Cookies on this website

We use cookies to ensure that we give you the best experience on our website. If you click 'Accept all cookies' we'll assume that you are happy to receive all cookies and you won't see this message again. If you click 'Reject all non-essential cookies' only necessary cookies providing core functionality such as security, network management, and accessibility will be enabled. Click 'Find out more' for information on how to change your cookie settings.

Background: The Thailand-Myanmar borderland is an area endemic for malaria where transmission is low, seasonal and unstable. The epidemiology has been described but there is relatively few data on the entomological determinants of malaria transmission. Methods: Entomological investigations were conducted during 24 months in four villages located in Kayin state, on the Myanmar side of the Thailand-Myanmar border. Anopheles mosquitoes were identified by morphology, and molecular assays were used in order to discriminate between closely related sibling species of malaria vectors. Plasmodium infection rate was determined using quantitative real-time PCR. Results: The diversity of Anopheles mosquitoes was very high and multiple species were identified as malaria vectors. The intensity of human-vector contact (mean human-biting rate= 369 bites/person/month) compensates for the low infection rate in naturally infected populations of malaria vectors (mean sporozoite index= 0.04 and 0.17 % for P. falciparum and P. vivax respectively), yielding intermediary level of transmission intensity (mean entomological inoculation rate= 0.13 and 0.64 infective bites/person/month for P. falciparum and P. vivax, respectively). Only 36% of the infected mosquitoes were collected indoors between 09:00 pm and 05:00 am, suggesting that mosquito bed-nets would fail to prevent most of the infective bites in the study area. Conclusion: This study provided a unique opportunity to describe the entomology of malaria in low transmission settings of Southeast Asia. Our data are important in the context of malaria elimination in the Greater Mekong Subregion.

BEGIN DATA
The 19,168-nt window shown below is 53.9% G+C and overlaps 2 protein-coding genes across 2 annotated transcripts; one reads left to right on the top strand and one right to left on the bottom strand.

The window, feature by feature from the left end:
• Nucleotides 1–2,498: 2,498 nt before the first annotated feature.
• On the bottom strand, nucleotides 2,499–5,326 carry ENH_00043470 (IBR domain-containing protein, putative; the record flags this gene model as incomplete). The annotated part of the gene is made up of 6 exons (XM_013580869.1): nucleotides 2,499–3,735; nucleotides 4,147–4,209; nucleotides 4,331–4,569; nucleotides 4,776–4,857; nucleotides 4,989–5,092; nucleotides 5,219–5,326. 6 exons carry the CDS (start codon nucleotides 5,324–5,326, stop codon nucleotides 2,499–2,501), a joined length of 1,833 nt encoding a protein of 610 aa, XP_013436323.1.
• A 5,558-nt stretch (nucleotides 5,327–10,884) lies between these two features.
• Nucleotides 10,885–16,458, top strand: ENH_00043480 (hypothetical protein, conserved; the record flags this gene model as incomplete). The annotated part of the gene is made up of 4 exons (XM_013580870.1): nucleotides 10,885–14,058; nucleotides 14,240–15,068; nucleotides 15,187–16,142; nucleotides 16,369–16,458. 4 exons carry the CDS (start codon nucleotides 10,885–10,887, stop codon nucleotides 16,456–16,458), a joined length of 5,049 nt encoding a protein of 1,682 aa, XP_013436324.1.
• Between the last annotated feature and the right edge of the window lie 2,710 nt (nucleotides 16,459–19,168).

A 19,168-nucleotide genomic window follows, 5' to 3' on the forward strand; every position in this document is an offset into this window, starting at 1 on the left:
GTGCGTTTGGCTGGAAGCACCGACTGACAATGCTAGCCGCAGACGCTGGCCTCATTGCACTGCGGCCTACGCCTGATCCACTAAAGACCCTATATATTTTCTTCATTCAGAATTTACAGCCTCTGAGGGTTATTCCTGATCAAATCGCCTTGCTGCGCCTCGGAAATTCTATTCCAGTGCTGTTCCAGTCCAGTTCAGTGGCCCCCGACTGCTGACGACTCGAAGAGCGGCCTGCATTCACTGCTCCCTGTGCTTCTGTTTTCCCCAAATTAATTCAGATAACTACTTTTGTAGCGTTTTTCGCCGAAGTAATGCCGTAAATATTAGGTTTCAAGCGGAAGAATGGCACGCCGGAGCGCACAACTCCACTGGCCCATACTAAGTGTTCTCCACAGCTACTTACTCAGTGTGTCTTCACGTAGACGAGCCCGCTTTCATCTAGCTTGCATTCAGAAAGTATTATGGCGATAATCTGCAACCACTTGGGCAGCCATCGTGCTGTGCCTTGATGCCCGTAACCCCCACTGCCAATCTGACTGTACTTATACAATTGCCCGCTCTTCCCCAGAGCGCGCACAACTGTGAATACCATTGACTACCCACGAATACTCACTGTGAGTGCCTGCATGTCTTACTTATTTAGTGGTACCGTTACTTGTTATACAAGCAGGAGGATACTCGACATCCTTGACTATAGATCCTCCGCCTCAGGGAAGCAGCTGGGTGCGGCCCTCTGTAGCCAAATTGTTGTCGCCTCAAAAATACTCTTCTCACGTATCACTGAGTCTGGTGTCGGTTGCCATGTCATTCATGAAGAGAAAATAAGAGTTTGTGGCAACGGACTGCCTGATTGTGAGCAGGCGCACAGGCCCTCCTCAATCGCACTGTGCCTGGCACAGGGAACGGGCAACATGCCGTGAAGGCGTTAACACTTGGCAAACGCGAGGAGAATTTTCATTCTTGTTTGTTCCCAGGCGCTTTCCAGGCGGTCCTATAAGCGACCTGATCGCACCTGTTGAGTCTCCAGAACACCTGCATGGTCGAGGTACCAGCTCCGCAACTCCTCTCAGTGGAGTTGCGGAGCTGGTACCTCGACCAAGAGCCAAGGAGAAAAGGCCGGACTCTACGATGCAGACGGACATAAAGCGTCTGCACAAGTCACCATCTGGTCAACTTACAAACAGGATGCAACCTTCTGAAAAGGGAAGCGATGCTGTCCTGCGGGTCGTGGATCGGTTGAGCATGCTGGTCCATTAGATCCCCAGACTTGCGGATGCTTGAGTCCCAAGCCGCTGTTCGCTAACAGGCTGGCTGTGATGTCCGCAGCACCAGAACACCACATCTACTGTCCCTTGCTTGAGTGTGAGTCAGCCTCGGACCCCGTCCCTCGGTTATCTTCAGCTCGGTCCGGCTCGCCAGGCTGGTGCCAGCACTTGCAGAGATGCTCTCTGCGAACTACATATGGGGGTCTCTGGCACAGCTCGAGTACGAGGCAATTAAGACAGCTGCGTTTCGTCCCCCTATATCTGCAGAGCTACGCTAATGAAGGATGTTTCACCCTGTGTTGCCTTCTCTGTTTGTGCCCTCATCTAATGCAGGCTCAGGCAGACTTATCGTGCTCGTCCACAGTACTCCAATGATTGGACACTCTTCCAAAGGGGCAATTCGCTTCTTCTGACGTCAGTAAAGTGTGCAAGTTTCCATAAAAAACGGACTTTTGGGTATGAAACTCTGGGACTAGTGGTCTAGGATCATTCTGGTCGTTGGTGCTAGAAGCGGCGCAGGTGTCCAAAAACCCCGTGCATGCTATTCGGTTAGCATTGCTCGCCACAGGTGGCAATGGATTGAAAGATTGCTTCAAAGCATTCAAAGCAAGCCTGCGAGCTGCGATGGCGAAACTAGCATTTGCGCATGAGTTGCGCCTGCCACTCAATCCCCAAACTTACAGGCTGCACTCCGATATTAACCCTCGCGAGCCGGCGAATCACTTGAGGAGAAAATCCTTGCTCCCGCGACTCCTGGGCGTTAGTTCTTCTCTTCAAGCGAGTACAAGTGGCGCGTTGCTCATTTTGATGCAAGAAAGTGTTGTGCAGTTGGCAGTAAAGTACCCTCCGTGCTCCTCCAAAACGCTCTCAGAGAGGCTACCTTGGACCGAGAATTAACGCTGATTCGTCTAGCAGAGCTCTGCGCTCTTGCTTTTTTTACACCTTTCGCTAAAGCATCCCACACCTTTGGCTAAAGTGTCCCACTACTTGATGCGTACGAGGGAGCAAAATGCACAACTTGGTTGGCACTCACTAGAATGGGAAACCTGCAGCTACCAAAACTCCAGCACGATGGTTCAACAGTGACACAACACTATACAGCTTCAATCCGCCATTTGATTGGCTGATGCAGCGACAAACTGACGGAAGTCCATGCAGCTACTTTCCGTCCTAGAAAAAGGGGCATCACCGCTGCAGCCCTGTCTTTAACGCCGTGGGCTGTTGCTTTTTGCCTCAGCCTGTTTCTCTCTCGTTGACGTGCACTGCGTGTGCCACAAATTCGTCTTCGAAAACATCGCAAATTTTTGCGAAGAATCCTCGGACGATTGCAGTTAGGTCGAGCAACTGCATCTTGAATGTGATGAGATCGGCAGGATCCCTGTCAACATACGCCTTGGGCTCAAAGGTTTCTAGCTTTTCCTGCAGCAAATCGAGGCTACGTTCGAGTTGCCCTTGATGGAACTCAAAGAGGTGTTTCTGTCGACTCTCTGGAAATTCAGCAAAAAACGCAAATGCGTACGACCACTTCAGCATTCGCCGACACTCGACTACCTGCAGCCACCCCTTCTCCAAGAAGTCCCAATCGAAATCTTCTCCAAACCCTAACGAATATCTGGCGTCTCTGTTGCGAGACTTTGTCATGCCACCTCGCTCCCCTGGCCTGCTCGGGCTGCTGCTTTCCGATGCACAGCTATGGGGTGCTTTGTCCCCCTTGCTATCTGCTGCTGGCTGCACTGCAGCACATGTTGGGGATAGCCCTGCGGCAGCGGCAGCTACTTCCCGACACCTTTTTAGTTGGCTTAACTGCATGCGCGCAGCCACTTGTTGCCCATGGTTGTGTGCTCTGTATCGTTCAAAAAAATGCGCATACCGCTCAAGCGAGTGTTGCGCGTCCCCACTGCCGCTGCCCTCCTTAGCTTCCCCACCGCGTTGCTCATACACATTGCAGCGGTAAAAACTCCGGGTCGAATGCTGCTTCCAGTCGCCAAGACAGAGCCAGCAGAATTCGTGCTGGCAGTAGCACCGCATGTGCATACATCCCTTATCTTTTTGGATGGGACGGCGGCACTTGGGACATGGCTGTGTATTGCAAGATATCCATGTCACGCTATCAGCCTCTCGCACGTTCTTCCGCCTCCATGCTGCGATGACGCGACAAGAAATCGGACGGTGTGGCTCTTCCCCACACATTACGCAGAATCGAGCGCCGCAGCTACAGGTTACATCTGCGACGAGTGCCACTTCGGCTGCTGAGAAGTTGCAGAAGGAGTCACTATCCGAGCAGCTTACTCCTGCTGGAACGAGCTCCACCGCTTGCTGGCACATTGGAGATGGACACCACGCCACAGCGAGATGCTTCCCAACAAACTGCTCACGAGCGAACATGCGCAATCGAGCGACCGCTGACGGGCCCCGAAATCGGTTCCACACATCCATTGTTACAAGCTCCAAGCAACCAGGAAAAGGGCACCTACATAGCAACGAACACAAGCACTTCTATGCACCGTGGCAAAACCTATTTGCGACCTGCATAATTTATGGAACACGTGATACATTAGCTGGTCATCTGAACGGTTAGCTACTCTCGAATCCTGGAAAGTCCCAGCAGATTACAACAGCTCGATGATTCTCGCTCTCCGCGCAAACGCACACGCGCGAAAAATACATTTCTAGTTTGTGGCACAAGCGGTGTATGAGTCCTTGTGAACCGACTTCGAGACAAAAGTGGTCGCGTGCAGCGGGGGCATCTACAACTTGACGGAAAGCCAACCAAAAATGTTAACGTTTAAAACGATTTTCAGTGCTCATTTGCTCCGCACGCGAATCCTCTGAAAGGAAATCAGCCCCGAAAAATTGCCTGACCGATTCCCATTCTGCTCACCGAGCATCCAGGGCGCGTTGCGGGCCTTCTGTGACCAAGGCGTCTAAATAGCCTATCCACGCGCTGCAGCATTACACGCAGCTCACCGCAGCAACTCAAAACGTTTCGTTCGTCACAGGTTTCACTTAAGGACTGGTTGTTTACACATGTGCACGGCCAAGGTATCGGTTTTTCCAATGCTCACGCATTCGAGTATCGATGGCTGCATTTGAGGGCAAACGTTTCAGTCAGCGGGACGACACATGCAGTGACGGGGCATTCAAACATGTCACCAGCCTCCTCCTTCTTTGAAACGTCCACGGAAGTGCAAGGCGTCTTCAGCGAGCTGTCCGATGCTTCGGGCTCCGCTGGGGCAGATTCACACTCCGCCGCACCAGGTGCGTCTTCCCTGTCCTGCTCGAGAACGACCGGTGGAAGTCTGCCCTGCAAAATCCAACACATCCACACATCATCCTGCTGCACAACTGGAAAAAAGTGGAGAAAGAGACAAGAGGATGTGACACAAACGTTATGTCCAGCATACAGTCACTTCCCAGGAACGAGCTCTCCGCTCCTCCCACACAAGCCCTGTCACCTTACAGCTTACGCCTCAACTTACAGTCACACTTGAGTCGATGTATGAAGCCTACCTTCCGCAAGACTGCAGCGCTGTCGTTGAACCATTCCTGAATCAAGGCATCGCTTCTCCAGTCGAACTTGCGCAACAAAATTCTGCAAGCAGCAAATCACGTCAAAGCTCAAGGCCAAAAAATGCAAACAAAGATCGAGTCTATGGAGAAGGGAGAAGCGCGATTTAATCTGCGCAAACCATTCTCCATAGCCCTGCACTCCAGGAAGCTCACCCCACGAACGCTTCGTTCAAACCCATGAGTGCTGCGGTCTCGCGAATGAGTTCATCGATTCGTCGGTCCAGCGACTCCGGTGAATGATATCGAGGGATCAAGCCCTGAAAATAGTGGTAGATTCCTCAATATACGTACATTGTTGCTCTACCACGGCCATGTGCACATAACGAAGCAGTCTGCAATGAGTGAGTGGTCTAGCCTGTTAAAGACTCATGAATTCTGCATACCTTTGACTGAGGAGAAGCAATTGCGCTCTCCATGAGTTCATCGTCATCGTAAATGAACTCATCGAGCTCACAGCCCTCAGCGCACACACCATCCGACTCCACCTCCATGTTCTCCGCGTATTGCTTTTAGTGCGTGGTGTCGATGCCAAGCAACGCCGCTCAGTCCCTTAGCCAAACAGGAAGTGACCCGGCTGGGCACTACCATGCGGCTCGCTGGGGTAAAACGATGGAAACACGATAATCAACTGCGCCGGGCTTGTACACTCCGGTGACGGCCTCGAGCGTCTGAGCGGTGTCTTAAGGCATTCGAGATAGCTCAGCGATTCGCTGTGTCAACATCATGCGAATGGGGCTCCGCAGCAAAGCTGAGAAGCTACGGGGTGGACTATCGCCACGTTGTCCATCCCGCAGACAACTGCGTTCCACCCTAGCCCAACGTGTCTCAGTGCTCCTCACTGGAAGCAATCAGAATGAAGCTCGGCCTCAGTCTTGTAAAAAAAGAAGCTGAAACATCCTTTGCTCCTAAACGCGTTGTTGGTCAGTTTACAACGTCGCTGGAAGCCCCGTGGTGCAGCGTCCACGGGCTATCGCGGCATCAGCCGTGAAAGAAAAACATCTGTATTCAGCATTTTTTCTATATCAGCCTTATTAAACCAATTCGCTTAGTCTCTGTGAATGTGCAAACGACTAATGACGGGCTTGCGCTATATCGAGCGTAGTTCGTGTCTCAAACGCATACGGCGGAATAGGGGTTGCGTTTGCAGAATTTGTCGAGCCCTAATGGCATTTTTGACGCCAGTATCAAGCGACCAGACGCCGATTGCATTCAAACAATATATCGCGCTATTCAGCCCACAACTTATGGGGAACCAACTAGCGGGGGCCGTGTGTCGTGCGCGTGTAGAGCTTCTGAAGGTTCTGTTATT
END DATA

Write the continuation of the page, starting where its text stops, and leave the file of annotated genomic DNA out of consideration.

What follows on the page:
Original publication




Journal article


Wellcome Open Research


F1000 Research Ltd

Publication Date





109 - 109